New Jersey

Photo by Rae Lynn Stevenson

Securing chemicals to prevent another Paulsboro accident


One month ago, more than 200 homes in South Jersey were evacuated after a train carrying highly toxic and flammable chemicals derailed from a bridge into a creek near Paulsboro. Four rail cars that ended up in Mantua Creek contained vinyl chloride. One released 23,000 gallons of vinyl chloride, which formed a cloud of toxic gas that drifted into the community.

Photo by Rae Lynn Stevenson

The incident may seem isolated, but it’s only the tip of the iceberg. What happened there could happen with devastating consequences across New Jersey — and across the United States.

There are 473 chemical facilities in America today that pose a danger to populations of 100,000 or more, and 89 plants that place a million or more people at risk of immediate injury or death from toxic chemical exposure.

The Paulsboro Refining Co.’s refinery uses hydrogen fluoride that puts up to
3.1 million people at risk. In South Kearny, the Kuehne chemical facility processes chlorine gas that risks the lives of nearly 12 million people, according to company reports to the Environmental Protection Agency.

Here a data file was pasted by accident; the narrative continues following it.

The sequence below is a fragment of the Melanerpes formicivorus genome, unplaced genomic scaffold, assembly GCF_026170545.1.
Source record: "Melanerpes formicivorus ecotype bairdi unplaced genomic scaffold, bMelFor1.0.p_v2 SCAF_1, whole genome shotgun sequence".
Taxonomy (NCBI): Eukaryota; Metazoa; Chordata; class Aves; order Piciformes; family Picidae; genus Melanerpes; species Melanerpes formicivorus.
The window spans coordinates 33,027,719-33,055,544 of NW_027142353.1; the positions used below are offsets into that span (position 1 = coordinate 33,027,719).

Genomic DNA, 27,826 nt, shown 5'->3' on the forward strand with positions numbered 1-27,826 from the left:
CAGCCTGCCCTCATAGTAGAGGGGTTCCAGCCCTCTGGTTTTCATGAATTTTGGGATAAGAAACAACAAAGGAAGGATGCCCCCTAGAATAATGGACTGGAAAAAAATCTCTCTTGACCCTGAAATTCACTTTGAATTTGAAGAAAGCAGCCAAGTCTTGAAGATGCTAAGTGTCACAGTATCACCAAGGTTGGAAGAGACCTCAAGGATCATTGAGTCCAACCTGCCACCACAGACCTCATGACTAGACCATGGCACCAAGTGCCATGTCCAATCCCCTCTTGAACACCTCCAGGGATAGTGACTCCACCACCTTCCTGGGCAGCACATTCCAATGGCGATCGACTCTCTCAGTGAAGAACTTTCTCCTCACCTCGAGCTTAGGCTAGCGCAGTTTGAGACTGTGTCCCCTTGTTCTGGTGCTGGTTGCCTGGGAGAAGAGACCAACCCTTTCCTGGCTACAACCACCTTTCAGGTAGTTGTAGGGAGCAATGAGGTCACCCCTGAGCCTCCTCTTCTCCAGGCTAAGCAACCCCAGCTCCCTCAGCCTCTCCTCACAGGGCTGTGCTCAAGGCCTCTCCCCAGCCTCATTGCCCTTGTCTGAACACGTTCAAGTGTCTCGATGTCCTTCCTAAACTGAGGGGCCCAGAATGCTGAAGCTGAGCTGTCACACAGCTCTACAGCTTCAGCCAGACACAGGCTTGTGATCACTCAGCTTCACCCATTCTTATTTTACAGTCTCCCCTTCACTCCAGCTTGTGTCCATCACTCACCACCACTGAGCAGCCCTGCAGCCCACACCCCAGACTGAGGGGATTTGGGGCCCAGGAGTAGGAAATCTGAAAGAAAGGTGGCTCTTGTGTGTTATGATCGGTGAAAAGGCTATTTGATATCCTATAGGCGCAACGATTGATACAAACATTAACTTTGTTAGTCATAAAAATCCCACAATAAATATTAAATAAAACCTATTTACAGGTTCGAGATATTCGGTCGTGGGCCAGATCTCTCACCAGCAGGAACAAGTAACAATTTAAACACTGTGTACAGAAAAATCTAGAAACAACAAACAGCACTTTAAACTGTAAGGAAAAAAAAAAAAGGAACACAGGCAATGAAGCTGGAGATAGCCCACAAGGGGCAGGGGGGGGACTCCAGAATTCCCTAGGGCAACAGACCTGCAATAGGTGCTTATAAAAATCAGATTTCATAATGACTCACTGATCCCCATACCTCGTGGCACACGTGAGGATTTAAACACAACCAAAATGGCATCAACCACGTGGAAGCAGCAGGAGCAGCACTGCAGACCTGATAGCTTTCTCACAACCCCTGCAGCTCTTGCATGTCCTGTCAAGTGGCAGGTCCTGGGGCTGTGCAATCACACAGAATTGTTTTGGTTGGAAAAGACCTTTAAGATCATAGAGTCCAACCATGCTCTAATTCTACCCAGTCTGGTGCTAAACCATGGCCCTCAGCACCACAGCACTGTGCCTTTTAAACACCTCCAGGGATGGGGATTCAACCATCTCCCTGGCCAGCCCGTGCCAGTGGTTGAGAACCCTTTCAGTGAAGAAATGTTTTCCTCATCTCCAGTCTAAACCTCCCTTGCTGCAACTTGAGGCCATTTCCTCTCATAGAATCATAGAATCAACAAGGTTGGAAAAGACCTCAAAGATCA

Paulsboro was bad, but the true impacts may not be known for years or even generations. Vinyl chloride is a dangerous, highly flammable chemical that, according to the EPA, causes liver damage and is known to cause cancer in humans. It took more than two weeks to remove the railcars from the creek, a tributary of the Delaware River, which provides drinking water for 15 million people.

More than 70 people were hospitalized after the vinyl chloride release. Monitoring found very high levels in the community. Hundreds were eventually evacuated and others were told to shelter-in-place. Fortunately, no one was killed.

This accident was far from the first in 2012. In October, a freight train carrying butadiene derailed just outside of Louisville, Ky. The collision resulted in an explosion and fire that hurt five workers and forced evacuations. How much worse would this have been if the train were passing through densely populated Louisville?

There’s more. In June and July, two derailments in the Midwest led to explosions and evacuations. In January, three trains collided in Indiana. And in one of the worst rail accidents in recent history, nine people died and 250 more were treated for chlorine exposure after 60 tons of the toxic gas were released in a 2005 train accident in Graniteville, S.C.